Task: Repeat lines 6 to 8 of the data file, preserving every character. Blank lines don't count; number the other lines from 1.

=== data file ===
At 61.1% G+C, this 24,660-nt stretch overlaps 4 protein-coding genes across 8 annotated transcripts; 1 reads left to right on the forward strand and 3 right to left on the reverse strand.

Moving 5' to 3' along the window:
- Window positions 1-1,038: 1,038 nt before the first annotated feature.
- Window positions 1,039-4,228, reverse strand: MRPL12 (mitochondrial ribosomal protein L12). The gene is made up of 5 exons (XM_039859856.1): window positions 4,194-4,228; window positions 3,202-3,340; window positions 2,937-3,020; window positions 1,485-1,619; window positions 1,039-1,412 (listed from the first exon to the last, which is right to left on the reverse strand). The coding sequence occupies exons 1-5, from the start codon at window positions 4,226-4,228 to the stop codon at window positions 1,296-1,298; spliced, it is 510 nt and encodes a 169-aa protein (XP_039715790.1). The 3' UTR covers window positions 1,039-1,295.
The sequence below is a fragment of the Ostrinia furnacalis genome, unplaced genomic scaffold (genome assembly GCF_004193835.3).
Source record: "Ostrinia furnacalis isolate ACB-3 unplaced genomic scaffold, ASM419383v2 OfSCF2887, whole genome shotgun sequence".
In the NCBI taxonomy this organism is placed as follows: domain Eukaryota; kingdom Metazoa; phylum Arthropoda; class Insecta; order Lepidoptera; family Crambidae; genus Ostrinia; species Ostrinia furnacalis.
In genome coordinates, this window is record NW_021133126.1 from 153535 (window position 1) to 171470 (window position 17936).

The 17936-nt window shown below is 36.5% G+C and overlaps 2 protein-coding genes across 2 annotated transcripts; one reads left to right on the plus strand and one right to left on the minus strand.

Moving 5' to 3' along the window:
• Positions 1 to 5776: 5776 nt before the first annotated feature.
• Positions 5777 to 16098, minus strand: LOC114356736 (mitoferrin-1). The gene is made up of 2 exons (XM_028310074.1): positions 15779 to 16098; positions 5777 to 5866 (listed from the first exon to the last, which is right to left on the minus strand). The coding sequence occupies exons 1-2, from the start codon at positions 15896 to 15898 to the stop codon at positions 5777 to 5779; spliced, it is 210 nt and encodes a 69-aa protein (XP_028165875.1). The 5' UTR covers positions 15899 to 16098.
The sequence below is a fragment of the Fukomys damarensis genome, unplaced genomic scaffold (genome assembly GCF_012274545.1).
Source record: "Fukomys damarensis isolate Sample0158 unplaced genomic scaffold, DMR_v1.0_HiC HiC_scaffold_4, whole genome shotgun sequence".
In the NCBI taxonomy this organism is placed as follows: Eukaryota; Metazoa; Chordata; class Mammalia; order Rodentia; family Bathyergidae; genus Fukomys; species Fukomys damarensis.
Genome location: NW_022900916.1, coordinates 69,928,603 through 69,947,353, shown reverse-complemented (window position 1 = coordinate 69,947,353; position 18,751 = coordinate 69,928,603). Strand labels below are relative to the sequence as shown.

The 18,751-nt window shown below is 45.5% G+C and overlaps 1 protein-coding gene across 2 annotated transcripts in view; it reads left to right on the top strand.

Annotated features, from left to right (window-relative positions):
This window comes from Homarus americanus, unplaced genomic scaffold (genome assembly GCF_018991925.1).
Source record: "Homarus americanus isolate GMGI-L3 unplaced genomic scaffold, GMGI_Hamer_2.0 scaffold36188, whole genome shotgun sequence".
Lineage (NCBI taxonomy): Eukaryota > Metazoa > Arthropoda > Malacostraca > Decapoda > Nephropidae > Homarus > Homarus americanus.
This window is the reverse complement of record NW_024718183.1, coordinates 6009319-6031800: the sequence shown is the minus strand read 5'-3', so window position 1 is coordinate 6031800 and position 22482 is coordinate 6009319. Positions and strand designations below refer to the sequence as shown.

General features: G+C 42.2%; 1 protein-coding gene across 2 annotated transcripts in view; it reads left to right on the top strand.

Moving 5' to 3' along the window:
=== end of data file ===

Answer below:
Source record: "Ostrinia furnacalis isolate ACB-3 unplaced genomic scaffold, ASM419383v2 OfSCF2887, whole genome shotgun sequence".
In the NCBI taxonomy this organism is placed as follows: domain Eukaryota; kingdom Metazoa; phylum Arthropoda; class Insecta; order Lepidoptera; family Crambidae; genus Ostrinia; species Ostrinia furnacalis.
In genome coordinates, this window is record NW_021133126.1 from 153535 (window position 1) to 171470 (window position 17936).